The athletic Italian- (and Latin-) language arias of the young Handel, almost unknown to general audiences a few decades ago, have become almost a rite of passage for young sopranos, so it's no surprise to see the highly praised soprano Julia Lezhneva come along with a collection of them for her second solo album. It's an attractive set showing that Lezhneva knows how to play to her strengths. There are just enough of the big showpieces to prove that she can acquit herself fine in them (and indeed she has done the likes of Vivaldi very well in the past), but the majority of the program is devoted to displaying her rather uncanny silvery sound.
For fans of Il Giardino Armonico's flamboyant flourishes and exuberant expressiveness, it's like having all your birthdays at once, being presented with this great Warner Classics 11 CD set. My own feeling is that this "free" approach to Baroque music is at its best when applied to the theatrical music of disc 8 or the seventeenth century Italian music on disc 1. The showmanship and playfulness is an absolute joy in many of those pieces.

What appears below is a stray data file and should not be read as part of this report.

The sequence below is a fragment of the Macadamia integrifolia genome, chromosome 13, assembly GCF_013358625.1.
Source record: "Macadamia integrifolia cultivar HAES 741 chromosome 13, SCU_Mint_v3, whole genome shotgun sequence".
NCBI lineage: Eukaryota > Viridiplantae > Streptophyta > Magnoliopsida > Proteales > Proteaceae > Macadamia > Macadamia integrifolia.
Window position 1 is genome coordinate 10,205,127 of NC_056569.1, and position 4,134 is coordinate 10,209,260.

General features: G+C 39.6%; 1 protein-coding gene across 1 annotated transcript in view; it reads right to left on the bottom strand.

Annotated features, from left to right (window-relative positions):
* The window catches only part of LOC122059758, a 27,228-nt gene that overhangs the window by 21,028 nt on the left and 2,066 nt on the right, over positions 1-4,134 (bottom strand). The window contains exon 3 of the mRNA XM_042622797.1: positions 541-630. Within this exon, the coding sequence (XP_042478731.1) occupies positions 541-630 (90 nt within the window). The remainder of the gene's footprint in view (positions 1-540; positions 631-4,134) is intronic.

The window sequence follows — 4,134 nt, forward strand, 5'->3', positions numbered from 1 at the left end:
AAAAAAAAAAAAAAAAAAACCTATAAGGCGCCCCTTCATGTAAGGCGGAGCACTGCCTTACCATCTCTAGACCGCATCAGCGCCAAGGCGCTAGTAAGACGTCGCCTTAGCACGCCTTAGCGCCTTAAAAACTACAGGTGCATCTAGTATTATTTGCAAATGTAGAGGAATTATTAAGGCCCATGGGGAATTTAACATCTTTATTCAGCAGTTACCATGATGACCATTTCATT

Emotions ruffle the elegant surface of these instrumental suites by Georg Muffat - caprice, melancholy, martial fervor, amorous longing - and like ripples on a moonlit pond, they shimmer and are gone. They're only ripple deep, these musical evocations, easily recognized but not sustained. Even the titles are stylized - "Indissoluble Friendship", "Noble Youth", Chaconne of the "Lucky Stars", "Quis Hic?".. Who's There? Who indeed? The dancing master, of course! The five suites are composed of the familiar courtly dances of the 17th Century: minuets, bourees, gigues, sarabandes, gavottes, all so exquisitely graceful that one can easily visualize the dancers in their brocades and lace.